FNI Report 2/2013. Lysaker, FNI, 2013, 50 p.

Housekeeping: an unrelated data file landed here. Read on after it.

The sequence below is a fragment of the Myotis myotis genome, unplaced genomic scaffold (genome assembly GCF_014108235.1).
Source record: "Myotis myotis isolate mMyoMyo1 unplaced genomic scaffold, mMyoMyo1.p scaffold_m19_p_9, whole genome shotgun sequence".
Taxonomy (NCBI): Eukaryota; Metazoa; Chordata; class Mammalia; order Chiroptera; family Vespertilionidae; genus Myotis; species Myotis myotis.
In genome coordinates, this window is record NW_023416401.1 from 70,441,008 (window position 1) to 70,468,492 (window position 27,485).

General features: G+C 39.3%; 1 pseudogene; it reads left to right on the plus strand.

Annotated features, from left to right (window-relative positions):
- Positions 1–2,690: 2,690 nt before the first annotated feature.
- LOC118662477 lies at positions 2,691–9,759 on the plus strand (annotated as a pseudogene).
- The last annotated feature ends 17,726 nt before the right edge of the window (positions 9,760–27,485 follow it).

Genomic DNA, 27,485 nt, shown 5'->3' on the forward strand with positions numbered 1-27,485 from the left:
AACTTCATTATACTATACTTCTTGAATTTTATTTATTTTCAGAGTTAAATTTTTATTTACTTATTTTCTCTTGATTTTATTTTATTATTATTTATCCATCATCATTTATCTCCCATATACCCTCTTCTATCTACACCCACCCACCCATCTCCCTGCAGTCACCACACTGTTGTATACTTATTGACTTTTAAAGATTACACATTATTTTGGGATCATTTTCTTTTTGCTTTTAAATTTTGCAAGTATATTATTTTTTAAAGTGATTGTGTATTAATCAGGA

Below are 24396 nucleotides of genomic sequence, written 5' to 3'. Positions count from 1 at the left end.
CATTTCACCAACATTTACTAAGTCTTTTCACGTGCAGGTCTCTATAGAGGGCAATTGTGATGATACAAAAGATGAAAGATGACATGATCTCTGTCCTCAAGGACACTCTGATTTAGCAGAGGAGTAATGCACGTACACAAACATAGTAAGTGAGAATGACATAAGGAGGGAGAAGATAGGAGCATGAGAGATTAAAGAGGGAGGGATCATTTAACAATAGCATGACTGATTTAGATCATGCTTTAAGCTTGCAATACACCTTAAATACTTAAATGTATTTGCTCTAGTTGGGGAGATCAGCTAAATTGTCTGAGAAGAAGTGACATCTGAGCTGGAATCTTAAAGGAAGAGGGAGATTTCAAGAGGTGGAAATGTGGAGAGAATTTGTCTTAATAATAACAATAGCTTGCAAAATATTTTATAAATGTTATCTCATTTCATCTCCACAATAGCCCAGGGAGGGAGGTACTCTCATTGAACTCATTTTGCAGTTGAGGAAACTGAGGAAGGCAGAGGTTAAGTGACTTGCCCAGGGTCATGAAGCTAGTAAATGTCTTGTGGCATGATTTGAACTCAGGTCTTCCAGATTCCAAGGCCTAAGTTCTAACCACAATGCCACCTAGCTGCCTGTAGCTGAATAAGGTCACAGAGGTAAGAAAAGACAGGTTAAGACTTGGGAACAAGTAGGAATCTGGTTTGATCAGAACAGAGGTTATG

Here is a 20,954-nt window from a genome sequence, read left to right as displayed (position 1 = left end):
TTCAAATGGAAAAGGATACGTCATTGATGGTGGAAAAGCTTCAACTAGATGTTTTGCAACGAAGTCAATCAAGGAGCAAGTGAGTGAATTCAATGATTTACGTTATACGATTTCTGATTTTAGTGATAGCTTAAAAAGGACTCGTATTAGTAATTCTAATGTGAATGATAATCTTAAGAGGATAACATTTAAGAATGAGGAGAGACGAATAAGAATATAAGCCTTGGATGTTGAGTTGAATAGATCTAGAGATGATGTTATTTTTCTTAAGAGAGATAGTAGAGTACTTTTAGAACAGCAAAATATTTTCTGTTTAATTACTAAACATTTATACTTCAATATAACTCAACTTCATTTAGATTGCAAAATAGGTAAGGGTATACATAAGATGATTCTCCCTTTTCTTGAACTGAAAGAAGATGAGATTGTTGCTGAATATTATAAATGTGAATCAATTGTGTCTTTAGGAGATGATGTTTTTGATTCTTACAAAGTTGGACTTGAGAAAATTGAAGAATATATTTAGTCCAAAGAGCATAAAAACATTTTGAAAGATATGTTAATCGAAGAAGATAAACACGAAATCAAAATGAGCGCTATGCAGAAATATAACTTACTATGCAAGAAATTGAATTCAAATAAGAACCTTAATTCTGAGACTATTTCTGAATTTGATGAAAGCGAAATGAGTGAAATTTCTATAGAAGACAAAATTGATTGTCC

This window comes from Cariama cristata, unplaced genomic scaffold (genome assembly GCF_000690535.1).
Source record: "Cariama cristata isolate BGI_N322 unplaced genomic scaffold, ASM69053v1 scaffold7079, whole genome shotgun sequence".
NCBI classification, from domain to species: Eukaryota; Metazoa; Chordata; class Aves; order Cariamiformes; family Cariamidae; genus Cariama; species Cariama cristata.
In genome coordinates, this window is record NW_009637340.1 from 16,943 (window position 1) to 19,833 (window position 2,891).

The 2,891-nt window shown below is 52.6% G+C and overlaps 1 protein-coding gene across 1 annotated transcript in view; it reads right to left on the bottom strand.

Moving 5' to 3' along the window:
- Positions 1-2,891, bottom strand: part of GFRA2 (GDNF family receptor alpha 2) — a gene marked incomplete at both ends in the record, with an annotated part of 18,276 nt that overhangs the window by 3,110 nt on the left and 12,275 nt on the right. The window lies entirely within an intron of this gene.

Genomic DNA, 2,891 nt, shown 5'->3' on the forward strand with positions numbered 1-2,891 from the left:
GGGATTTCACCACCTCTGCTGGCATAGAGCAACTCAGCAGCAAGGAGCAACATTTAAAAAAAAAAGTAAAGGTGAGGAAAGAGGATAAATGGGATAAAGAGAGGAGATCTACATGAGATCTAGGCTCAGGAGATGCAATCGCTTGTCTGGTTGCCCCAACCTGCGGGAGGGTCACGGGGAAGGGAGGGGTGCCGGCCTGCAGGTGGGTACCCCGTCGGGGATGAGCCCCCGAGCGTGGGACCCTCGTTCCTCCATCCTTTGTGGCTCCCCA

This report examines the EU’s innovative climate and energy package: how this package of binding policies has been initiated, decided and implemented. From the early 1990s, EU climate and energy policies developed separately, despite efforts at coordination. Policies in these areas were based on different organiza¬tion, timing, policy instruments and objectives. In 2008, the EU adopted a package of climate and energy policies, harmonizing legislation to ambition levels unmatched by any other major actor in international climate policy. The present report argues that the linking of EU climate and energy policies can explain how differently-valued issues were combined, side-payments crafted to overcome distributional obstacles and synergies created to achieve a successfully negotiated outcome. Changes in circumstances can explain why synergies between climate and energy policies have been replaced by conflict and why this package may be a one-off event. Whereas issue-linkages can promote agreement, package deals may act to impede revision if circumstances change, as amending one component may have repercussions for the package as a whole. Stagnation or even disintegration of the EU climate and energy package may weaken the EU’s realization of a low-carbon economy and its ‘leadership by example’ in international climate policy.